BANDIT YEARS, A GATHERING OF WOLVES
True Adventures of Four Outlaws
“Four quite diverse yet equally unforgettable stagecoach robbers of the 1880s are the subjects of this volume. The short, action-filled career of Billy LeRoy, the stereotypical desperado, contrasts with the almost half-century career of the cunning but charming Bill Miner (‘The Grey Fox’ of movie fame). Dugan further profiles Charley Allison, who moved with equal ease from law-abiding to lawless endeavors, and Hamilton White III, ‘The King of the Highwaymen.’ Though the major events detailed in this book all took place during a 10-month period in southern Colorado and northern New Mexico, they provide a sound overview of the predatory habits of western outlaws. Includes photos, notes, bibliography, and index.”
“Mark Dugan tackles the subject of frontier violence as he considers the impact of stagecoach robbers Bill Miner, Billy LeRoy, Charley Allison, and Hamilton White III on the southern Colorado Barlow-Sanderson line in 1880-1881. None of these bandits would be able to escape the grasp of authorities, but only LeRoy would suffer the violent fate of a lynch mob in Del Norte, Colorado. Dugan’s account is well researched in newspaper and archival sources. The inclusion of numerous photos helps provide the reader with a feel for the period. For background information on incidents of lawlessness in the Southwest which have not received much attention, Dugan is to be congratulated.”
—Ron Briley, Sandia Preparatory School, Albuquerque, New Mexico, The Western Historical Quarterly
“The westward movement in the nineteenth century included a cross section of Americans—from the exalted to the vicious. Mark Dugan describes the lawless activities of some of the latter variety, who beset stagecoaches in southern Colorado and northern New Mexico in 1880-1881. Dugan is a graduate of North Carolina State University and an ardent student of frontier desperadoes.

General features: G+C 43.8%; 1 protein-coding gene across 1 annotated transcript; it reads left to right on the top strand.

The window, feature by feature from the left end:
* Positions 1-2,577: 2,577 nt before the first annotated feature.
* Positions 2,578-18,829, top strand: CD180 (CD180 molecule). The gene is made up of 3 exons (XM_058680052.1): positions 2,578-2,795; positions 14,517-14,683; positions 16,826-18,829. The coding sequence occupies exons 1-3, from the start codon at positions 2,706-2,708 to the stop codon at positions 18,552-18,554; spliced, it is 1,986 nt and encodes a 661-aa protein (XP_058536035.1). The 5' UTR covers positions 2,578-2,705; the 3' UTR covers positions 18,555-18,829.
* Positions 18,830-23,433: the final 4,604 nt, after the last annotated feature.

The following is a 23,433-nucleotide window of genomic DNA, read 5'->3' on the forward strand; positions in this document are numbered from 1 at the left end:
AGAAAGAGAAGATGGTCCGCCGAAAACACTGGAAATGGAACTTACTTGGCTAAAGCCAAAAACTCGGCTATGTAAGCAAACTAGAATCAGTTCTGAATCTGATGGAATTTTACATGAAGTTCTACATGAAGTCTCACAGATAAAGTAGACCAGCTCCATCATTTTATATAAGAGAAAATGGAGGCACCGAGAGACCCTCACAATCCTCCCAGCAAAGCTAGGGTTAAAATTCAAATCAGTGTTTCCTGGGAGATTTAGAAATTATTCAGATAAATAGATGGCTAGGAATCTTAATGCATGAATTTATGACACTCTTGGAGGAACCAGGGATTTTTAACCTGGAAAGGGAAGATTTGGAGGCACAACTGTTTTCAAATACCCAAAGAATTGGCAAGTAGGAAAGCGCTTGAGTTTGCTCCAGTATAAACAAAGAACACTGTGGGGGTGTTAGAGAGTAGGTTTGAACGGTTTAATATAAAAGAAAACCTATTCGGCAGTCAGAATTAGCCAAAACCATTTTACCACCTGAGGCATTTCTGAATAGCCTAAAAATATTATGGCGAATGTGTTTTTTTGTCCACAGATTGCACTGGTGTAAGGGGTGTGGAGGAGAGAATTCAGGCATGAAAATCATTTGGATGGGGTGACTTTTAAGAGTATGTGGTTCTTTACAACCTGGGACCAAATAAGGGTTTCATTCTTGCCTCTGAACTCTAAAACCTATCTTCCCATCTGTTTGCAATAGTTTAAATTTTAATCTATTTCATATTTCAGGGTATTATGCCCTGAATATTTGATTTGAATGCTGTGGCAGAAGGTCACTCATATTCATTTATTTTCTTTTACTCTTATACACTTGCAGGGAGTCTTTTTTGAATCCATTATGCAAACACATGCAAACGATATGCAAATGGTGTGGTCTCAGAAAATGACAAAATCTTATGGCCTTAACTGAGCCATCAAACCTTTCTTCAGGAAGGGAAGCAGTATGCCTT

“The author narrates the exploits of four outlaw leaders: Bill Miner, who practiced the trade of banditry for fifty years; Arthur Pond, alias Billy LeRoy, whom newspapers confused with Billy the Kid; Charles Ennis (Annis), alias Allison, a former handcuff salesman; and Hamilton White III, a member of a prominent Texas family. These four highwaymen and their followers each descended upon J.L. Sanderson & Company stages. From September 1880 to June 1881, the road agents robbed ten coaches, especially along the Alamosa-Lake City route in Colorado. While these outlaws acquired little booty, their collective efforts aroused intense public anger. Irate citizens of Del Norte, Colorado, lynched Billy LeRoy and his brother, Silas Pond. The author regards Milner and White as men of above average abilities, but believes Allison and LeRoy inept. Dugan could go farther. These freebooters spent their loot frivolously, or in a pathetic display of ‘success,’ paraded their wealth (plunder) before hometown folks. They inexplicably returned to prey upon the same stagecoach company and face almost certain capture or death. The author has added a modest block to the slowly growing body of scholarship about lawlessness on the frontier. He has performed thorough research in newspapers, federal and state documents, and historical societies. He has managed to gather an impressive amount of material about such a brief and obscure subject.”
—Larry D. Ball, Arkansas State University, New Mexico Historical Review